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Things to Bring/Supplies on Hand

With You to a Clean-Out:

Bottled Water!

Cell phone

Aspirin for headache relief

Eye drops

Allergy relief

Nasal relief

YOUR medications

Lower back support brace if a problem area for you


Bactine spray for any cuts while cleaning

Change of clothes

Paper plates/cutlery for eating

Microwaveable healthy meals

“This is a marathon, not a sprint. We spent at least 30 man days working on it. If you are working against a time crunch it is tough to not try to panic. I wouldn’t recommend going more than 3 days straight.”



Supplies/tools/equipment to have on hand


  • Murphy’s Oil Soap (for cleaning walls/paneling)
  • Simple Green (for cleaning walls/paneling)
  • Vinegar (less expensive option for cleaning windows, walls, paneling)
  • Comet/Abrasive cleanser
  • Air fresheners (along those lines: Baking soda, vanilla, Ammonia)
  • Pine Sol
  • Windex
  • Sponges
  • Goo Be Gone (gets rid of lots of things “stuck down)
  • Gloves (heavy-duty and plastic—see “Gloves Section”)
  • Squeegee
  • Rags (Costco sells large packs of them in white, fairly inexpensive)
  • Buckets (for cleaning floors)
  • Stainless Steel (heavy-duty) scouring pads (if tackling old dishes)

 “You can pre-soak nasty areas, while busy cleaning other dirty areas. Move trash items out the door soon.” 


 “If the bathroom is not usable, have a plan for people to have somewhere to go. Convenience stores, fast food places, and even neighbors if they know, and are sympathetic to your plight are options.” 

  • Paper Towels
  • Extra vacuum cleaner bags (for *after* you use Shop Vac)
  • Toilet Paper (if bathroom facilities are an issue)
  • Paper plates & Plastic cups/cutlery
  • “The water can’t be turned on, so I can’t use a Camp Toilet. But I did go to the Sports Authority today and bought a Coleman Self-Contained Portable Toilet. I’m going to buy some gallon-size bottles of water to use with it and I’ll keep it at my mom’s house till we’re done with the project. Just in case anyone else needs this info, here’s a link to a site with recommendations for five top portable toilets.”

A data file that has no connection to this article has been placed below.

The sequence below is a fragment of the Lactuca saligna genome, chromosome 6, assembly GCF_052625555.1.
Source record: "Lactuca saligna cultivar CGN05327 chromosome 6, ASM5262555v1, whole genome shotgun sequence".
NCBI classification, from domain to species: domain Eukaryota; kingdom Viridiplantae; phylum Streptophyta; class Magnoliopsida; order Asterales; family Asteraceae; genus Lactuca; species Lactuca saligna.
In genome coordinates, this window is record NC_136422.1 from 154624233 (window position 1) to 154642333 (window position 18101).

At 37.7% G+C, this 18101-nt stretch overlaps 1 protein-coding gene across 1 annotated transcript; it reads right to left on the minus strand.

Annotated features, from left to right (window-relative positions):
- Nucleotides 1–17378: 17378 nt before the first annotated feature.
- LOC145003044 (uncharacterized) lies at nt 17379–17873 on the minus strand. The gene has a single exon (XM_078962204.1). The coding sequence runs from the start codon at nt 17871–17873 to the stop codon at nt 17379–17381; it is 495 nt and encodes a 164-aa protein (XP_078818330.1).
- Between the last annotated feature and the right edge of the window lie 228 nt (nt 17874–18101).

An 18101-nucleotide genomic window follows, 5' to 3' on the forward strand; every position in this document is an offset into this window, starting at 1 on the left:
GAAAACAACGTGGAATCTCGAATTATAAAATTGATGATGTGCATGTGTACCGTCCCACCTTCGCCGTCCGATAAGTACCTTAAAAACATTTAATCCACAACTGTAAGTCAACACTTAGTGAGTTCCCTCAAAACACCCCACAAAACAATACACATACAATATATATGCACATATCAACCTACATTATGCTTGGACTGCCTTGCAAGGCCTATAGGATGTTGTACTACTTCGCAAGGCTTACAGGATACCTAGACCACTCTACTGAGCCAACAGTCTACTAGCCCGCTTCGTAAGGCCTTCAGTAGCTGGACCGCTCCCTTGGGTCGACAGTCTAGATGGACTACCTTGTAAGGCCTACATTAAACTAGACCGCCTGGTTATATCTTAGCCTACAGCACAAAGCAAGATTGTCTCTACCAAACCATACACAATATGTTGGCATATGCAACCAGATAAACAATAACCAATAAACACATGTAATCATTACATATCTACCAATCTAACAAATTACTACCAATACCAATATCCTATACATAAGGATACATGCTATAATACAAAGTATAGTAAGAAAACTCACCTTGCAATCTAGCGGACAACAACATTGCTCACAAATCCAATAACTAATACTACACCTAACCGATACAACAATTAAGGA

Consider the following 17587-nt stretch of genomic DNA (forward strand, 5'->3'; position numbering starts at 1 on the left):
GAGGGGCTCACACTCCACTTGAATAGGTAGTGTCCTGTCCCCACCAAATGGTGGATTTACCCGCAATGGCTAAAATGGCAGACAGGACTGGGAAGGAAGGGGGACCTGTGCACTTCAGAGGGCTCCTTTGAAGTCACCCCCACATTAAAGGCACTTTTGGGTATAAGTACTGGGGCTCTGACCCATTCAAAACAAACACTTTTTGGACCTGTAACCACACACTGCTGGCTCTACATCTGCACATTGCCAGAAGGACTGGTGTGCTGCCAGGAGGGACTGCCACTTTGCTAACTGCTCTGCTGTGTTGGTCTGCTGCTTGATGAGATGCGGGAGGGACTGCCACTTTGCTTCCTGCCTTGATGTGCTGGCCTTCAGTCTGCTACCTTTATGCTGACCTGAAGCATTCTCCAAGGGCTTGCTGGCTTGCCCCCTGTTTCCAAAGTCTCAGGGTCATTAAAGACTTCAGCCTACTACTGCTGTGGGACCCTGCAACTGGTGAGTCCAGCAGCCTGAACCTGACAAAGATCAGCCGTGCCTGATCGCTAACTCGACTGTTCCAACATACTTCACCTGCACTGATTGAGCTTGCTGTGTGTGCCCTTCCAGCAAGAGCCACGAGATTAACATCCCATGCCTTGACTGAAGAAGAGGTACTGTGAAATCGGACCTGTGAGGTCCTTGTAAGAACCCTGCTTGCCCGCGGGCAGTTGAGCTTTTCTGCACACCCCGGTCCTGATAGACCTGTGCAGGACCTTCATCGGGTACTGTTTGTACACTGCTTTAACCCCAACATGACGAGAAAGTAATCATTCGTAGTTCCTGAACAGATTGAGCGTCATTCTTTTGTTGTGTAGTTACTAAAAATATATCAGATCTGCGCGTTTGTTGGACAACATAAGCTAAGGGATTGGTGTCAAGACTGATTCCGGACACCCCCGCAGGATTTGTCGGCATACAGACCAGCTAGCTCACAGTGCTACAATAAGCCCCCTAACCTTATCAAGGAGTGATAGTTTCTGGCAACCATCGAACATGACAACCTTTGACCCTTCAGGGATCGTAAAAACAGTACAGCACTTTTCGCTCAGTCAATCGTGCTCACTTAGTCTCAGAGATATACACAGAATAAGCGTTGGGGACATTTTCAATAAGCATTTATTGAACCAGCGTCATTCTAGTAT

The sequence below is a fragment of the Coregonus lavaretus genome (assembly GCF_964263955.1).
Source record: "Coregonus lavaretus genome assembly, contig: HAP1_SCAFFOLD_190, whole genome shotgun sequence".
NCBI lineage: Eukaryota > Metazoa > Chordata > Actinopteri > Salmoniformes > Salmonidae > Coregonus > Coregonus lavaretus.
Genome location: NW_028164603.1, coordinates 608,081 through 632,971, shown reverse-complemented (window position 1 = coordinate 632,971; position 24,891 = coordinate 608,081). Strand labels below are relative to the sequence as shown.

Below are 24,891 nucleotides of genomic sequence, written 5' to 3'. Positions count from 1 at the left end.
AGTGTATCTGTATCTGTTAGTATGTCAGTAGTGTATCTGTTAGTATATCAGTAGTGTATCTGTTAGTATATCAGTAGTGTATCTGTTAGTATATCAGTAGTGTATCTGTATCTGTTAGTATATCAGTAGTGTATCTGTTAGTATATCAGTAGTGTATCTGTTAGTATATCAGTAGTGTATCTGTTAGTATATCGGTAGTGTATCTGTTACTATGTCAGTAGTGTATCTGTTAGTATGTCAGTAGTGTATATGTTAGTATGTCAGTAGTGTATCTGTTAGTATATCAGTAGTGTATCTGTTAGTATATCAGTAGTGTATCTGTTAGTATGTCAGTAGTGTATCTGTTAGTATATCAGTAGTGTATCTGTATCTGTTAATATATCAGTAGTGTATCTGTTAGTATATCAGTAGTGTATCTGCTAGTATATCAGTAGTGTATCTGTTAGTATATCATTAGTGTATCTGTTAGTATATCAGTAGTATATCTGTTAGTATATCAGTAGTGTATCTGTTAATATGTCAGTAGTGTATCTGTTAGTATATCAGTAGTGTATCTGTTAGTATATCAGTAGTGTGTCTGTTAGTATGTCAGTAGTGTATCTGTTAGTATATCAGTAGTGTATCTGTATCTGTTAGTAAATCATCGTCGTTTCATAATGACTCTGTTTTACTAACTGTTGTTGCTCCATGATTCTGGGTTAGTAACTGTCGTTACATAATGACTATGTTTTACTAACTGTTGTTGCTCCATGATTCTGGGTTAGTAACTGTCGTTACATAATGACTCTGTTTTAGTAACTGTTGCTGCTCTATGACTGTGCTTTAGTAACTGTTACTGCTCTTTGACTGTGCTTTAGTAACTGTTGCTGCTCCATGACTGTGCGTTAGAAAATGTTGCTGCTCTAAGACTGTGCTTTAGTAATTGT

• Dolly for moving heavy items (regular & appliance)
    • Wheelbarrow
    • Rake (heavy metal rake too)
    • Broom (regular & push-broom)
    • Mop (if sponge-many replacement heads!)
    • Dustpan—don’t forget this! (the kind with handle ideal to save back bending)
    • Shop Vac!! After that, Vacuum cleaner (don’t forget extra bags).
    • A putty knife to open painted shut windows
    • Screwdriver
    • Hammer
    • Tarps (for piling things on and dragging for quick transport)
    • Tool kit
    • Fan(s) —More than one, preferably, for fresh air circulation, along with the opening of door(s) and windows, while cleaning is in progress.
    • Duct tape (good quality)
    • Scissors
    • Knife(s) or box cutter
    • China marker/grease pencil
    • Photo boxes*
    • Banker boxes (usually come in packs of three at an office supply store and can be flattened later)


     “If you’re trying to organize things, filling plastic storage containers/tubs, go to a craft store like Michaels and get a ‘china marker.’ It’s that waxy kind of pencil that will mark on plastic but not permanently. This is maybe a petty thing to think about, but we spent a lot of money on plastic tubs and it seemed stupid to mark them all permanently with weird indications like Reader’s Digest Home Remedies—27 volumes’ or ‘Church sermons— audio tapes.’ One day, hopefully those plastic tubs will be emptied and maybe someone else can use them”


    Photo Boxes: “Maybe more difficult to plan ahead and purchase, but they are cheap enough that maybe you could guess a logical organization. E.g., my mom’s envelopes of photos are all about the grandkids, so I bought three boxes, one for my kids, my sister’s kids, and my brother’s kid. Wasn’t perfect, but MUCH easier than anything else.”

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